There is a common catchcry around these days that goes something like ‘the future is here now’. And when I look at what you are doing in your classrooms I believe this to be true. You have been swiping and typing and coding and creating your way into the future since Prep and Year 1 and are now on the cusp of one of the most revolutionary periods in human history – and that is the automation of much human activity.
This new world will bring innovation and excitement and new possibilities. It will also bring new ways of working and living together as we explore new laws and ethical standards and the impact of this on our environment and developing nations.
This little invention here demonstrated ably by Zara and Millie is set to change your lives in ways you could never have imagined. Zara and Millie have been part of a Drone Squad assisting Mrs Allan introduce this technology into our school curriculum. I’d like to acknowledge these girls as well as Hayley Clarke, Jessica Gavin and Lila McIntyre for the work they have done in this area this year. These cute little things are, of course, drones. And I know many of you have one at home for photography and to play with.
These amazing machines though are about more that passing the time in an entertaining way. They will shape your careers and the way you live your lives – they actually already are – and perhaps you just haven’t noticed yet.
Drones are used for filming movies and many other exciting entertainment. They are, however, extremely useful in the daily lives of our scientists and other professionals. For example
- a geologist uses drones to hunt for clues in the landscape
- a marine scientist uses drones to monitor whales and sharks either from the beach or from boats
- a landscape ecologist uses her aviation skills to look after the environment in NT
- They assist with pest identification and improving the speed and efficiency of which they can be removed.
- They can be programmed to recognise types of sharks – the difference between bull sharks, bronze whalers and nurse sharks on our beaches is significant. In the desert they can be programmed to recognise foxes, feral cats and dogs and wild boar.
- They can help farmers identify ripe crops
- Drones in all shapes and sizes are being used to deliver life saving equipment, help out in accidents, to search and rescue, to deliver pizza, for crop dusting and weed spraying. Sending a drone to do the work is cheaper, more efficient and less time consuming than having a person do it
The bottom line is that it is all about the choices you make and how your choices apply to all areas of your lives, all our lives. It applies to whether you choose to make the best of your high school years or fritter them away. It applies to how hard you work, the effort you are prepared to put in, how you manage peer pressure. It applies to how you respond when you are harassed by someone or see an injustice affecting someone else. It applies to your stance on violence, and it applies to the value you place on your own and other’s learning.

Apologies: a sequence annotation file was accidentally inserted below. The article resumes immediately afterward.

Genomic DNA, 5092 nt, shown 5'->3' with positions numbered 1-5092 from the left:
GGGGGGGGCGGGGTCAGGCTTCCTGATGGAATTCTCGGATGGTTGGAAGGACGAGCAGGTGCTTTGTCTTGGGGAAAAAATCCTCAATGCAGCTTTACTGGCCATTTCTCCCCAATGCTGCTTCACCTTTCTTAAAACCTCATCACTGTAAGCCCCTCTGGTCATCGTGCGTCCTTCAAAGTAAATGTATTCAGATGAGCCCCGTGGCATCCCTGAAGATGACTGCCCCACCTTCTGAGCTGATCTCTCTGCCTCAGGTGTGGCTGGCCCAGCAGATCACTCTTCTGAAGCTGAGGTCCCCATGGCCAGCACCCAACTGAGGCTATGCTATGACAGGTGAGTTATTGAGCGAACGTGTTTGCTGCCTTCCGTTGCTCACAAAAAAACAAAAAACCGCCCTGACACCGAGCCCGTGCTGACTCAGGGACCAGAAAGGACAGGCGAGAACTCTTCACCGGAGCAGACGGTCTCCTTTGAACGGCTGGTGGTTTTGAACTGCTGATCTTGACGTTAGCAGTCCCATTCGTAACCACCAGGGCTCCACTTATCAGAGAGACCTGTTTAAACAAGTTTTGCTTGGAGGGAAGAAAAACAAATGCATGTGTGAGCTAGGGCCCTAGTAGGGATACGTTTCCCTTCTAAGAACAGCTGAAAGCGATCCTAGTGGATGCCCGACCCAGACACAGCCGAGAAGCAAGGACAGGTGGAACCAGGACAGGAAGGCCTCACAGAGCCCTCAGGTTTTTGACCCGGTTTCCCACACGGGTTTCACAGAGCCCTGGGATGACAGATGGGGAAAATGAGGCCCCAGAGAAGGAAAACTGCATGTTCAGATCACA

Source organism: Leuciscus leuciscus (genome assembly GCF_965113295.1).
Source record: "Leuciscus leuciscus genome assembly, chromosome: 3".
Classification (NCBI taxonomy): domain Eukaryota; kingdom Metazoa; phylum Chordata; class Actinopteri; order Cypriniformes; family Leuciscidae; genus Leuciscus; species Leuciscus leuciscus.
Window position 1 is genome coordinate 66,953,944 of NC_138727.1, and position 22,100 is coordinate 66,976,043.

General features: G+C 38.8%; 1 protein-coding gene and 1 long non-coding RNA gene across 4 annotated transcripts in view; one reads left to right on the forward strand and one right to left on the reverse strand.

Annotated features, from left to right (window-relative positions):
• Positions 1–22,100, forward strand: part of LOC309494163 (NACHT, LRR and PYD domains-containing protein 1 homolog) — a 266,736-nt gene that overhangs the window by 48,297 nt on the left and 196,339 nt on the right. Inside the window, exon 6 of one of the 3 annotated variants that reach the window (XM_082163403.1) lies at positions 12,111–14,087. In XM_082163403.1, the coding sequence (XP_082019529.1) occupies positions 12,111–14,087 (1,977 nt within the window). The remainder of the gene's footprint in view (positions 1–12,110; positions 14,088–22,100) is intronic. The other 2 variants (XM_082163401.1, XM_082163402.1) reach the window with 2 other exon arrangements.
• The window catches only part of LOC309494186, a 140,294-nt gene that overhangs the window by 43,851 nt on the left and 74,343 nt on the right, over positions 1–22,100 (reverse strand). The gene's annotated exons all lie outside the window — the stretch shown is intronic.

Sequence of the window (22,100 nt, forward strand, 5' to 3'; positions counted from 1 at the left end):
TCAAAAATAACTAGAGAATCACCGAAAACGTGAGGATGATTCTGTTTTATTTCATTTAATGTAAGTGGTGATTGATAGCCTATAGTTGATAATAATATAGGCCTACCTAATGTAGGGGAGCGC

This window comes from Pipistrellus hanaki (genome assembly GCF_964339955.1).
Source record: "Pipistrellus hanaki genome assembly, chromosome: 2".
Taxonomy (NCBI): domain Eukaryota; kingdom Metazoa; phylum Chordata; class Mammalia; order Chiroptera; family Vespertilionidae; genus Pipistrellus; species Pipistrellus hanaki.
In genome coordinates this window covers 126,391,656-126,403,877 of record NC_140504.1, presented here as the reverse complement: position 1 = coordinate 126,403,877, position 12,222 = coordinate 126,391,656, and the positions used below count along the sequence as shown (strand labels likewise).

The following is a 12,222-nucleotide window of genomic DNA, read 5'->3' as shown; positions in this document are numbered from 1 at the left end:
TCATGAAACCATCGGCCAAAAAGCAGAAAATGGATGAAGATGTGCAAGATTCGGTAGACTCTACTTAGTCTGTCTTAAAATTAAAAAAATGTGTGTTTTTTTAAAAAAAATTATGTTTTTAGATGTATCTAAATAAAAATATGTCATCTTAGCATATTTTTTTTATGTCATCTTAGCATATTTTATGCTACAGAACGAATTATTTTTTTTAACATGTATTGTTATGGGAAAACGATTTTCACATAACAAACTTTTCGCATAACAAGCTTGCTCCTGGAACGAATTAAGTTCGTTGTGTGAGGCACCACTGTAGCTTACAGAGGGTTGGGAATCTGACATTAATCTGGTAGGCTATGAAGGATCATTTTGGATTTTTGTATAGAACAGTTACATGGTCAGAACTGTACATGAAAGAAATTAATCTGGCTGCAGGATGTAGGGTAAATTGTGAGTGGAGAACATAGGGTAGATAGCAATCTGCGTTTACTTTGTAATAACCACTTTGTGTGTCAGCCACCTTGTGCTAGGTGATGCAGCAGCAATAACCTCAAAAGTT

All these habits of mind have been at the forefront of your education at our school. How you have responded to this is what makes our school so special – that is, the people and the interactions between us. Teaching you about relationships, effort and choice has been at the core of everything we do at Peregian Springs SS. And the ultimate reward for your teachers, teacher aides, Mr Foxover, Mrs Reid, Ms Marszalek, Mr Slocombe, Ms Slattery, Ms Westlake and I is when we see you happy, managing yourselves well, even in trying situations, and achieving your very best.
You have had the benefit of world class teachers in every year you have been at Peregian Springs. I’d like to thank Andrea, Justin, Chris, Sandy, and Kent for the work you have done with our Year 6s. You continue to learn yourselves and teach with such innovation, passion, courage and care – again this year you have challenged your students to learn; you’ve set high expectations; you have tried new strategies and new approaches to learning; kept them on the straight and narrow; cared about each and every one of them; and have worked hard to instil a love of learning they will take with them to high school and beyond. Every child in front of me this evening is a better person for your dedication and commitment.
And this is true of all the teachers and teacher aides you have worked with this year – Mrs Hobson, Mrs Ellison, Mr Rickert, Ms Deady, Mr Huxley, Ms Johnson, Mr Hutchins, Mrs Dean and Toni. Without realising, you have learned an enormous amount from being at this school – not just about English, Maths, Science and History but also about the more important attributes of how to be a better person in this world, in this country, in this community.
Graduation from Year 6 marks the end of an important chapter in your young lives. We hope that your time here has begun to prepare you for the complex future ahead – a future in which you will realise that you have the power for making something of yourself, and for contributing towards a better community and world.